The Howling III: The Marsupials – 1987 / Director: Philippe Mora
My first experiences with The Howling III stem from late Friday night showings on the telly box. Far from being a good film (there is some good gore) it is subsequently better than any other Howling sequel/follow on (the least said about Howling II and Howling V the better).
But why talk about The Howling III now? Well as it’s mainly an Australian funded and produced feature, it seems only right to mention its lack of cult status within this Ozpolitation month. Where to start with The Howling III (or Howling III: The Marsupials) is a tricky one indeed. For starters it has, much like the other sequels, almost absolutely nothing to do with the two previous entries. But it is possibly one of the most enjoyably silly entries from the series (yep it all went down hill from here).
A change in pace from The Howling II, this feature (which is again directed by Philippe Mora) focuses on a different type of werewolf population (namely the Marsupials of the title) than from the previous films. And with a tagline that goes along the lines of “Just when you thought it was safe to go down under” (ooh err), how could one not want to view this piece of Aussie horror trash?
The plot is convoluted to say the least, but I shall try my best to try and summarise it. Having little to do with the rest of the series (not to mention the books from which they are based on), The Howling III shows that the Australian werewolf packs have evolved from other wolf populations. This entails the females of the pack giving birth to the young, which then stay in the females pouch (much like Australian marsupials).
But these wereroo’s won’t be tied down. When werewolf Jerboa runs away from her pack (after narrowly avoiding the sexual advances of an arranged union) she finds herself in Sydney. Here she meets Donny, a film fan who wishes to cast her in the latest horror film he is currently helping on (which rather coincidently is called Shape Shifters)
During the shoot Donny and Jerboa fall in love, but as while at the wrap party an exposure to flashing lights causes Jerboa to start changing into her werewolf form. Its from here that the narrative really starts to go crazy, moving at a brisk pace by including supposed deaths (Jerboa’s), twisted births, a film within a film moment, a rather strange cameo and some interesting transformations. How this film hasn’t achieved more of a cult status is utterly mystifying. It’s also worth noting that the town from which Jerboa is from has an element of Nilbog about it (for all you Troll 2 fans), by being called Flow (I wonder what that is backwards?).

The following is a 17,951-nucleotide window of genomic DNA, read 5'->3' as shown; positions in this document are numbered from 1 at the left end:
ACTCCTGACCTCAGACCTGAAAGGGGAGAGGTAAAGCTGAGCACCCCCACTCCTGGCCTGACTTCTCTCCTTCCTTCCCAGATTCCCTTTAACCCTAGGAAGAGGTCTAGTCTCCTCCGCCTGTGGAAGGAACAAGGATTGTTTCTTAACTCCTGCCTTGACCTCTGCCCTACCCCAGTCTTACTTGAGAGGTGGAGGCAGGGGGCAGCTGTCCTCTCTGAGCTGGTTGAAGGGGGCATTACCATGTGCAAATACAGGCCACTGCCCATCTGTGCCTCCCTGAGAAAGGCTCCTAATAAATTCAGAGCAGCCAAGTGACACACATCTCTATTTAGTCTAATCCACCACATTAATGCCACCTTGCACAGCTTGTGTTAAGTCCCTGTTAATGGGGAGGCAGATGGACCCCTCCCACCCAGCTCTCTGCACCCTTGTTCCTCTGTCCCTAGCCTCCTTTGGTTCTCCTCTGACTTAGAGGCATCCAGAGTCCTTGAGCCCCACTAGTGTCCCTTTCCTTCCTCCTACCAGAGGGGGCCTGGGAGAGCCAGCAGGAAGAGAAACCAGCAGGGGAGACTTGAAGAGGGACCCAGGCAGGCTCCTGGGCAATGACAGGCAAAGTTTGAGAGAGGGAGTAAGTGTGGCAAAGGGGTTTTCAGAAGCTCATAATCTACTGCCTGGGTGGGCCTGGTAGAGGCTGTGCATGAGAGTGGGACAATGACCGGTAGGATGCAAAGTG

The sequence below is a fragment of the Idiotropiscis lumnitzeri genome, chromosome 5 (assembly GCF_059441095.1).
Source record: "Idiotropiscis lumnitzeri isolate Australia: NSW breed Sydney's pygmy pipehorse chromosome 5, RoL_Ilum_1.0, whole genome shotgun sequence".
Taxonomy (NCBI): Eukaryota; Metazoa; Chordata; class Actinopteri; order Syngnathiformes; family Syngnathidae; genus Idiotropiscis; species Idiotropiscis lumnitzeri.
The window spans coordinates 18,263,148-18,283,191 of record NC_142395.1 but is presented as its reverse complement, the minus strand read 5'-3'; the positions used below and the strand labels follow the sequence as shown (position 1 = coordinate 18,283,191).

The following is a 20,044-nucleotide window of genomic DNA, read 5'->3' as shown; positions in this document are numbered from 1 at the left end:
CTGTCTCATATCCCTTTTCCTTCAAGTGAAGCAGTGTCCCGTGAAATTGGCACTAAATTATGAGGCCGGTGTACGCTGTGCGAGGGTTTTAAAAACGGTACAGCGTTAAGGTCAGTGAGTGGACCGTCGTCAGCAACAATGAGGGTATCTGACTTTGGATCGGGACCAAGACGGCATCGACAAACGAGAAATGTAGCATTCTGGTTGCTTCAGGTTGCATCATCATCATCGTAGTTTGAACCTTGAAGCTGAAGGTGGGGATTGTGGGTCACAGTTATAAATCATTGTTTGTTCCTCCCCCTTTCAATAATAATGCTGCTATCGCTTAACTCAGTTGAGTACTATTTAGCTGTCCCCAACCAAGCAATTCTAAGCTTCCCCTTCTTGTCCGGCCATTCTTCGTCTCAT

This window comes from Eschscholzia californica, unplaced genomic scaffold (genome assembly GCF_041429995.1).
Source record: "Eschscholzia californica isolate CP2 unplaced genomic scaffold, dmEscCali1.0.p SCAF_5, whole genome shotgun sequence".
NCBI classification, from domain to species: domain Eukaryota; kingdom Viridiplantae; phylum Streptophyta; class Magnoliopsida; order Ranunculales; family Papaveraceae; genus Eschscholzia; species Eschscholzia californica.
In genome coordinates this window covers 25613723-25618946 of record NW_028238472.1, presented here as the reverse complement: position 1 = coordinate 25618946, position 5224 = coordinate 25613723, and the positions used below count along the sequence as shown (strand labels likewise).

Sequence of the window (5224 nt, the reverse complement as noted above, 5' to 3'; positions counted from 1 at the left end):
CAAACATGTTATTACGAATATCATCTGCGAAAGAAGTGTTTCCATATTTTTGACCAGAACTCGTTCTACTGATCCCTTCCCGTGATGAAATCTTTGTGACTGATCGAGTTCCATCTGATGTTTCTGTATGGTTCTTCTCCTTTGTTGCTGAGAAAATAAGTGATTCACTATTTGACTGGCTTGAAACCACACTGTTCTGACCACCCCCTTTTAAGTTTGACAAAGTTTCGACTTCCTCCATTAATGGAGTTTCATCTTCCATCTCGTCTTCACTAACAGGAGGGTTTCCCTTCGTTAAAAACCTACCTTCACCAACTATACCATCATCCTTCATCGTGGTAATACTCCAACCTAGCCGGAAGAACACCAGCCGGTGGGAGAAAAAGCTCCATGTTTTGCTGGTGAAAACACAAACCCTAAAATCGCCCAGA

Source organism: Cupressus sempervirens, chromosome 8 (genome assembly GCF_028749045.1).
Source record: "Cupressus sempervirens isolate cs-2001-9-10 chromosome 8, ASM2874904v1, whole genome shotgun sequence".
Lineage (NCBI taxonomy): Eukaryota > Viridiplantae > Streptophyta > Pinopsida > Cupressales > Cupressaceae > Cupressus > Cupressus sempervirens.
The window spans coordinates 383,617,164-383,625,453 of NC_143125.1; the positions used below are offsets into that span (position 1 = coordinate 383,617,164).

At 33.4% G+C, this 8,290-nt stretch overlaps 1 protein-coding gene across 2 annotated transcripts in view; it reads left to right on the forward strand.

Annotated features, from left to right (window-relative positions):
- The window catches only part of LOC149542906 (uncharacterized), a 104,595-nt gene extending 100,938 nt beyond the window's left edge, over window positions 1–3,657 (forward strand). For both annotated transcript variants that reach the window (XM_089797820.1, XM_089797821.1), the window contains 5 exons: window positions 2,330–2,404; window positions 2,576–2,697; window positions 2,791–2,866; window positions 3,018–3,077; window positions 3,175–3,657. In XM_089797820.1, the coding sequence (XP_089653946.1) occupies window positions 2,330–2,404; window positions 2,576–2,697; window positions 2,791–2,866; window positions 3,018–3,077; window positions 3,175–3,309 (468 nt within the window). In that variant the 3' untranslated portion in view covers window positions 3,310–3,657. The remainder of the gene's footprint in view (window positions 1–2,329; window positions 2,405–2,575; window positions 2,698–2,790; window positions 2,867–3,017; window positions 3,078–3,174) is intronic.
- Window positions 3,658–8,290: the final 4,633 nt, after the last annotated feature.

I mentioned earlier the body horror slapstick moment (although it’s not quite clear whether it’s meant to be or not), well as all kangaroo fans know they all contain a front pouch from where they keep their young. Now imagine that on a woman, only this woman is about to give birth to a very gooey and unsurprisingly grotesque baby joey. I dare you not to be slightly disgusted by Jerboa’s attempt to nurse her newborn werewolf, mainly by licking her abdomen so the baby can crawl into the pouch….yuck!
At no point should any of these moments come together to form a piece of watchable trash. But rather surprisingly it manages to produce just that; a piece of genre trash that you keep wanting to revisit (probably more often then the original Howling). Granted the plot makes little sense at times and seems to leap from one plot point to the next. But it does manage to do what few werewolf films have done in the past (or even the present) and that is by making the audience sympathetic to the werewolves plight. Director Mora shows us, the normal humans, to be the ones who have a problem accepting change or differences in society. And while it might not be as socially significant as it might like to think it is, there are enough elements to separate it from the tosh of lesser-respected werewolf features.
It also manages to include an element of change to the werewolf mythos, by making the beasts different of the Australian variety (why they never followed this up with “Howling: The Dingo’s” is beyond me). It does also contain a few tongue-in-cheek nods to Joe Dante’s original The Howling. Specifically the end sequence where Jerboa changes into a werewolf live on TV. This time it is the use of strobe lighting that causes the change.
Ok, admittedly The Howling III is a bloody stupid film, full of bloody stupid ideas mixed with lashings of bloody weird moments. But the thing is; you will end up liking all of these weird and stupid moments, as without them, The Howling III would be just plain boring. It’s a shame it hasn’t garnered the cult it genuinely deserves.
Have you ever wanted to see aforementioned werewolf nuns? Of course you have! It will give them to you in spades. Ever wondered why Dame Edna is never in more films? It will present that answer to you. And have you ever been curious what a strange mix of Cronenberg body horror and Evil Dead slapstick produces? Well the answer is The Howling III: The Marsupials, and it delivers on this writer’s cult wants and needs. If you’re the same way inclined it might just do it for you too…